In each of these cases, there has to be a trail back to the originator, otherwise they would not benefit from the scheme. But the scams persist and the gullible (often people who can least afford to lose money) are fleeced.
Two of the e-mails came from friends -- but they didn’t. Someone had broken into their computers, appropriated their e-mail address lists, and used it to send out e-mails, knowing that the recipients might be caught off guard.
Why, after years of experience with these practices, do they continue? Is it that the laws that exist to deal with these matters were passed for appearance sake, to reduce political pressures while leaving things intact -- to serve special interest groups? Or is it because the authorities are too busy with other major crimes (e.g. those related to preventing or dealing with terrorism) to spend time on these issues? Is it because we have come to accept these practices as “life on the Internet?” Or is it because we just don’t think these matters are important?
Everything that is done to undermine people’s trust in each other undermines the stability of our civilization. The Internet has become an enormous force in people’s lives – changing the way we think and act, even toppling governments. It’s too important an element of our lives and our futures to allow it to become an ethical no-man’s land.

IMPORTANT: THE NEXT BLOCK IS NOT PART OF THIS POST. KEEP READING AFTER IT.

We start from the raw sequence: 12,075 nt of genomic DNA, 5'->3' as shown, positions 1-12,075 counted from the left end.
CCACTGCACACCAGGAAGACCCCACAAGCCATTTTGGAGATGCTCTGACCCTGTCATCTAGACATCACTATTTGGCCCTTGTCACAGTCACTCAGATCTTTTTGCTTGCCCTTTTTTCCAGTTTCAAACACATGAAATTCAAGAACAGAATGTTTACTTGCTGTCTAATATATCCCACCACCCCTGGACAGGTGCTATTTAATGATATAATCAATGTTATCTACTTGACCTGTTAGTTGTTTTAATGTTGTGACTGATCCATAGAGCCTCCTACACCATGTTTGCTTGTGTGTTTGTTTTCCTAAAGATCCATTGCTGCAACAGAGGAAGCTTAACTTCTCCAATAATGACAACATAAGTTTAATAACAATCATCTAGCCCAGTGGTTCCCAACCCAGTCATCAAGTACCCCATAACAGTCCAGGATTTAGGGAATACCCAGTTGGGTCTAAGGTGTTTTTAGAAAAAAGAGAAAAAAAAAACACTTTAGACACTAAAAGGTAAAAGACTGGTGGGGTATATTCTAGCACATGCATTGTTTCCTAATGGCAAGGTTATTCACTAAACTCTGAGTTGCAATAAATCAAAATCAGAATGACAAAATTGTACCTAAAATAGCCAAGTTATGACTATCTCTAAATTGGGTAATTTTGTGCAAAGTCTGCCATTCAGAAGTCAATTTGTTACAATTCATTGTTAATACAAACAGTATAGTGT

It is vital that we bring morality to something that has become as integral to our lives, lest we return to an era where “anything goes.” Our civilization depends on having meaningful laws and adequate enforcement. We need to put pressure on lawmakers to eliminate loopholes and to take aggressive action to establish an ethical environment, in every way possible. Accepting the status-quo just won’t do.
Melvyn Copen lives in both Georgia and Arizona. He is an educator and businessman who has worked and lived in many foreign countries and provides consulting services throughout the world. His column appears every other Wednesday. Please share your comments with him via e-mail at email@example.com.